MJ: What is something you'd like to see from fellow women comedy writers?
JB: I hope that men and women just start thinking a little bit more outside the box. Not every woman has to play someone who is worried because they're not in a relationship, or is pregnant, or is a wife. There are so many different types of roles for women.
MJ: Who are your writing inspirations?
JB: Charlotte has a good answer.
CN: I love the Coen Brothers. Contemporary writers? Zoe Jarman and Sarah Peters wrote Master of None. That was so good.
MJ: Yes, it makes you laugh—and think, too.
CN: I love that it has a theme, it told you it has a theme, and then it said really smart things about the theme. It's more like little essays.
MJ: How did Idiotsitter come about in the first place?
CN: We actually wrote it first as a 30-page TV pilot. So we had the bones of the premiere already written. That was actually the first thing we wrote together that wasn't a sketch for Groundlings. If we had to shoot it ourselves we wanted it to be cheap, so the first thing we thought of was, "Well, what can we do on location? Then we thought of house arrest and everything else kind of came from there.
MJ: So Gene is this adult child who's very good at partying whereas Billie is well educated but doesn't seem to have her act together.
JB: Thank you for noticing that, because not a lot of people get that.
JB: Yeah, a lot of people assume that there's a wacky character and a straight man, and that's the opposite of the show we wanted to make.
MJ: Was Gene supposed to be a critique of Millennials, or of people whose parents did everything for them and now they can't function on their own?
"For us, it was more about creating two characters that saw each other as deficient and thought it was their job to make the other better."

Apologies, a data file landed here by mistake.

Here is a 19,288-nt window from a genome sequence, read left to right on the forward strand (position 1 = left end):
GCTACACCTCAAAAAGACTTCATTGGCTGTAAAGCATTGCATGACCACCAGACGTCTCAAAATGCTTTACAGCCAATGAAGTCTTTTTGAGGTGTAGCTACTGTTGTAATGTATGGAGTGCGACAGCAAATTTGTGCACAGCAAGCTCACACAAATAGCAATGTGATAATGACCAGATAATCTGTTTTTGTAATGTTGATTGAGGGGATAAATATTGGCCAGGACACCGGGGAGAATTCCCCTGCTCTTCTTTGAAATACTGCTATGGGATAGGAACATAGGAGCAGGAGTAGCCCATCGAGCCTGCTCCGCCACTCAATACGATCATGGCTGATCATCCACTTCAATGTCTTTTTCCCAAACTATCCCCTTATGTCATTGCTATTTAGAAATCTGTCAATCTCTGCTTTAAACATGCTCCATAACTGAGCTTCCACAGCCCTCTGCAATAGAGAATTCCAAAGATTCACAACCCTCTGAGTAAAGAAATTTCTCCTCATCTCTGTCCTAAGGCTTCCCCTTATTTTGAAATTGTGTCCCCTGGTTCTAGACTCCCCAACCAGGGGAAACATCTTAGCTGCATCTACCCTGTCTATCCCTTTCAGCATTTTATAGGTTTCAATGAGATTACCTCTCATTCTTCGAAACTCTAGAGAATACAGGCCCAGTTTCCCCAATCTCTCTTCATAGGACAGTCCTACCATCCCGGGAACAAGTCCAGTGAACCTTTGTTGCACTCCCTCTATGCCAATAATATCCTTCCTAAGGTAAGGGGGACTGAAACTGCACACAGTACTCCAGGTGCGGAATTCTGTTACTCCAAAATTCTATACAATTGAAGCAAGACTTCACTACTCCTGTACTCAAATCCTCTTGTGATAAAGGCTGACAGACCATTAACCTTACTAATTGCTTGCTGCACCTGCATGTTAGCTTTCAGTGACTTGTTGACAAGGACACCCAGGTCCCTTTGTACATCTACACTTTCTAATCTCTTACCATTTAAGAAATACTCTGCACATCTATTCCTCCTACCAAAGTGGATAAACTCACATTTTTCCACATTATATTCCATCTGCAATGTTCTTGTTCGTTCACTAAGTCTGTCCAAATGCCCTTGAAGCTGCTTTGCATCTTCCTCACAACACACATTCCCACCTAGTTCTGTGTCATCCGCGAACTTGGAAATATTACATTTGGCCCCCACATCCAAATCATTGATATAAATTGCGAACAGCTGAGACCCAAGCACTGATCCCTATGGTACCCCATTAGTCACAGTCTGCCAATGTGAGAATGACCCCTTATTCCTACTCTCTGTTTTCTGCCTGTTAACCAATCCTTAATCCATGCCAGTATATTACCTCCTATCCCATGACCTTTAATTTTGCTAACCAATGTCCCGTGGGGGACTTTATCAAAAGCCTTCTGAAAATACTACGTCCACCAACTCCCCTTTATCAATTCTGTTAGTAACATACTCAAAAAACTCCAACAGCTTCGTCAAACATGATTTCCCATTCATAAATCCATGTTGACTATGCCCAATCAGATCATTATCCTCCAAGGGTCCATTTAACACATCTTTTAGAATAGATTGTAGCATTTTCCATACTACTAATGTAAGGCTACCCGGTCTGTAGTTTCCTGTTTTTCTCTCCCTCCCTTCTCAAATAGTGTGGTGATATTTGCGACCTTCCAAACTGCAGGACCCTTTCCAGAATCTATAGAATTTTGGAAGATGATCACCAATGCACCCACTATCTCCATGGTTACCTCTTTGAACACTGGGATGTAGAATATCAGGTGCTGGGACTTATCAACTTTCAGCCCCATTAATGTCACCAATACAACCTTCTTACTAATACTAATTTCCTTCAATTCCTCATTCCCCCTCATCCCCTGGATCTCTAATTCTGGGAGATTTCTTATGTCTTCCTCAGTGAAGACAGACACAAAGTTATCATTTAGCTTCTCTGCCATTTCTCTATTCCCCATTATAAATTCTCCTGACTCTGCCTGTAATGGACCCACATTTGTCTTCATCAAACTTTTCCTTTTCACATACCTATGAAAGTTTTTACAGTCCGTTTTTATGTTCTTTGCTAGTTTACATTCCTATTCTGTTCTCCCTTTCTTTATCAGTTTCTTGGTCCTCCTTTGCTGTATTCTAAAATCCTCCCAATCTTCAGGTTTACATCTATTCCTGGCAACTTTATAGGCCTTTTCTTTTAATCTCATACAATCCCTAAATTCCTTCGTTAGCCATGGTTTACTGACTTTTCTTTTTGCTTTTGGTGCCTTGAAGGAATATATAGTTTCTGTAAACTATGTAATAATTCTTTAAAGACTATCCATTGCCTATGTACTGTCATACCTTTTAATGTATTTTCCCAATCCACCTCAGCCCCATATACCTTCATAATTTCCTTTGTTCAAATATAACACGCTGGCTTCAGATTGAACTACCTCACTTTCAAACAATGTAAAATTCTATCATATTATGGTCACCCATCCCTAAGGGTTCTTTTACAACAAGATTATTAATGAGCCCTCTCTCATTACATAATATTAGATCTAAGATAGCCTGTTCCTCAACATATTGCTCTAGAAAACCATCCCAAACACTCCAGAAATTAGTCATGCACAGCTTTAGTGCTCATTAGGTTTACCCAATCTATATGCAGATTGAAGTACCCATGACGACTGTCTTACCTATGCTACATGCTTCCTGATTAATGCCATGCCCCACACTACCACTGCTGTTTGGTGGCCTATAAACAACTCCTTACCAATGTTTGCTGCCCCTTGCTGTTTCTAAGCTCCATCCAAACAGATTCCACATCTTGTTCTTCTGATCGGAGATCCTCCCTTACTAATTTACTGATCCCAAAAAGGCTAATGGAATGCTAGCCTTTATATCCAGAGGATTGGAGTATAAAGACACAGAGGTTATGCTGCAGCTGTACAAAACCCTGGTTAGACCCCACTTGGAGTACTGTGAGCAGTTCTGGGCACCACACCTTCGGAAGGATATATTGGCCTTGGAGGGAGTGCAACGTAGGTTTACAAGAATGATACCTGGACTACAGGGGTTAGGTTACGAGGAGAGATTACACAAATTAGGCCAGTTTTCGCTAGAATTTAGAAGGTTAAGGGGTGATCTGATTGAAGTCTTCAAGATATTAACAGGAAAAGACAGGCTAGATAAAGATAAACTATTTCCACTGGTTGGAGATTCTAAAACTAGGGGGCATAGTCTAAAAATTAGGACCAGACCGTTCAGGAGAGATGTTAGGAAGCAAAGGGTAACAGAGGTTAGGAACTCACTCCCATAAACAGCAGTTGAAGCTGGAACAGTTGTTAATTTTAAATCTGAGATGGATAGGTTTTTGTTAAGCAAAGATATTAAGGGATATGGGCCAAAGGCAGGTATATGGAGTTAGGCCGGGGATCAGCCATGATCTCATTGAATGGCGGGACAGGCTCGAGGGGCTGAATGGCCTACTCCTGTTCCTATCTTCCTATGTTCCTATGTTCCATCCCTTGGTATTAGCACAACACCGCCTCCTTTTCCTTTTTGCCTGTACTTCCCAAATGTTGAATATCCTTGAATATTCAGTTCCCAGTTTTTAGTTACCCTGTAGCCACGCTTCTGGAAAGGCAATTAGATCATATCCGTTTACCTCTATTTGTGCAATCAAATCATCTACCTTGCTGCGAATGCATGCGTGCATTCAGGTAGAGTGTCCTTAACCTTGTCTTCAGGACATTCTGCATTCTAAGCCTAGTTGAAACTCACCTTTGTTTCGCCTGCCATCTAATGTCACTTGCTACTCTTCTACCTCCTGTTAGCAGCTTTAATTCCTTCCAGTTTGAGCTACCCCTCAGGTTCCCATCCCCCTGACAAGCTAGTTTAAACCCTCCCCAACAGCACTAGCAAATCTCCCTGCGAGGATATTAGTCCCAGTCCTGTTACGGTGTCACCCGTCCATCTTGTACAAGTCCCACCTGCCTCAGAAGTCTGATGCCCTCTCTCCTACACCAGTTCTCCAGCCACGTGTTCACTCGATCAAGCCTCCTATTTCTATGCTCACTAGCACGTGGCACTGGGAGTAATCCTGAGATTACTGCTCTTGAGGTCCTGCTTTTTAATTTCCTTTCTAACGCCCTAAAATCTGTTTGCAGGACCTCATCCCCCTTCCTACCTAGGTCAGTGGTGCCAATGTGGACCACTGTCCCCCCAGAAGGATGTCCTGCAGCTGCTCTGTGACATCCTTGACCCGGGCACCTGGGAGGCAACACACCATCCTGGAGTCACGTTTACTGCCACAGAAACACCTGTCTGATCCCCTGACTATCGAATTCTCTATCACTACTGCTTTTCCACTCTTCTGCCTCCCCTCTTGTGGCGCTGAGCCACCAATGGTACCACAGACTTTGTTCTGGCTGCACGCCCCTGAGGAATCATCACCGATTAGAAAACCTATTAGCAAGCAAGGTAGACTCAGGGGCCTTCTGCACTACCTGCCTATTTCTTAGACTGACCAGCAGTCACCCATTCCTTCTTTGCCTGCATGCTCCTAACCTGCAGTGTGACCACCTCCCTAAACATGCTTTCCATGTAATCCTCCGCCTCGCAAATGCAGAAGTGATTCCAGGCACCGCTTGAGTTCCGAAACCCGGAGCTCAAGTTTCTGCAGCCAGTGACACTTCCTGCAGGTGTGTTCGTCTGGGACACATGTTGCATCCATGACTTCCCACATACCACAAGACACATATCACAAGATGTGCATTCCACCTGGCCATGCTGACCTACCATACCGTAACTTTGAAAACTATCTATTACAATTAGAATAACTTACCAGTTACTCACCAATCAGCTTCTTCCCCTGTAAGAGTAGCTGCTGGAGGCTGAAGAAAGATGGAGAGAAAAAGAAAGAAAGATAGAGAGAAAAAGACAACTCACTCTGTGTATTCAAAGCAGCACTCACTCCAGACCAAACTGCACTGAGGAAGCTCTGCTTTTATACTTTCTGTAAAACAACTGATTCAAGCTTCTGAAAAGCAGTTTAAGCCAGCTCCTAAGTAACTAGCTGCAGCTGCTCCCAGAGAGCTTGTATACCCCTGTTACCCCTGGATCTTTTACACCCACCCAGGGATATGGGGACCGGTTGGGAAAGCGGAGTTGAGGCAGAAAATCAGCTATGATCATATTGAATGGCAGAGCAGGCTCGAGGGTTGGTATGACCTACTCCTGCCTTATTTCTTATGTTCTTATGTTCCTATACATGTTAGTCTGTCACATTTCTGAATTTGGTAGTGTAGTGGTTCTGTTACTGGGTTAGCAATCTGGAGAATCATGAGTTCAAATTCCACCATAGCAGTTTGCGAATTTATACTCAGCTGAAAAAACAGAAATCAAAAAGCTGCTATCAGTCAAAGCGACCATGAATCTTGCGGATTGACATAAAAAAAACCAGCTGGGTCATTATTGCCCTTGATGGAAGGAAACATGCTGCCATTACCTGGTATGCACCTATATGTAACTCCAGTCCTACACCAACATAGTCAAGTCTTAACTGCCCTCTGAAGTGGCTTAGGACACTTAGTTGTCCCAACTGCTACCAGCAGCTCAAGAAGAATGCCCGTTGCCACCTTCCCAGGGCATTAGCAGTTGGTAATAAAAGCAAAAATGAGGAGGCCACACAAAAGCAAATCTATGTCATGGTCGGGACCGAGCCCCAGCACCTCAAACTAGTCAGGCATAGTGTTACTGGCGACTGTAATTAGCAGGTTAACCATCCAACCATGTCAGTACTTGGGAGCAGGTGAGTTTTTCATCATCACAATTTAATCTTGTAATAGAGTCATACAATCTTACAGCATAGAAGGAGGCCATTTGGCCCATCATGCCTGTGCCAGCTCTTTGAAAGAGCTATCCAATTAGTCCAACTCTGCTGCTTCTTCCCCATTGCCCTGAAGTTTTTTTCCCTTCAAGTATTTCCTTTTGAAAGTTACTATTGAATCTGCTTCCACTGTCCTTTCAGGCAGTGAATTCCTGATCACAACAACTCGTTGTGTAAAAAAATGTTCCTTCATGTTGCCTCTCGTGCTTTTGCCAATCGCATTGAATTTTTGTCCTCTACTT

CN: I don't think we were ever trying to critique Millennials. She's definitely a child of privilege, someone who's never had to become an adult. But it's more like Peter Pan syndrome. You know, people who can't quite accept that they have to make that transition. It's obviously what Billie thinks of Gene, and Gene thinks Billie is this very sheltered girl who hasn't partied, has no experience with men—and [Gene] needs to bring that out of her. For us, it was more about creating two characters that saw each other as deficient and thought it was their job to make the other better.
JB: Or more like them.
MJ: Who inspired these characters?
CN: I feel a lot of us in both of them.
JB: If any of this had happened in real life, we would be in a lot more therapy. But the characters yes, very much so. Charlotte definitely has a side of her that was very Gene, especially when she was a kid: You were totally a partier. I was actually very uptight.
CN: Well, you had a corruptibility that was kind of fun.
MJ: How did you two end up working together?
JB: Charlotte was in the main company at the Groundlings before me, and then I got in and we decided to do the holiday show together. We wrote one sketch, and in that moment we were like, "Oh, you're my writing partner for the rest of my life." It just worked. We shared this weird little maniac brain, and we're on the same page about almost everything. And we're very different people.
MJ: How so?
"I was like, 'This cool chick is not going to want to hang out with me.' Either I got more cool, or she got less cool."
JB: We don't have the same palette. Anything that she likes to eat, she's like, "I'll just get you the opposite."
CN: If I find something on the menu and think, 'I would never order that,' I order it for Jillian.
JB: We have totally different tastes in music, somewhat in movies. But I feel like we like the same TV shows. And we have the same taste in men. [Laughs.]
CN: But our comedic voice is so similar. As soon as I saw Jillian [perform], I was like, "Oh God, I have to work with this woman."
JB: I was the same way for Charlotte. She would just play the weirdest women. Sort of horrible, terrible women that didn't have their lives together. Before I got into the main company, I was like, "This cool chick is not going to want to hang out with me." Either I got more cool, or she got less cool. And thank god!
MJ: Does your friendship ever clash with your professional relationship?
JB: It never bleeds into it.
CN: And we're pretty respectful of each other's opinions. We'll argue, and whoever argues longer wins!
MJ: If this show takes off, whom would you like to bring in as guest stars?
CN: Just from the Groundlings we know so many talented, funny people—we got to cast some of them. It's great to have this group you can draw from, and draw inspiration from, and write a character around.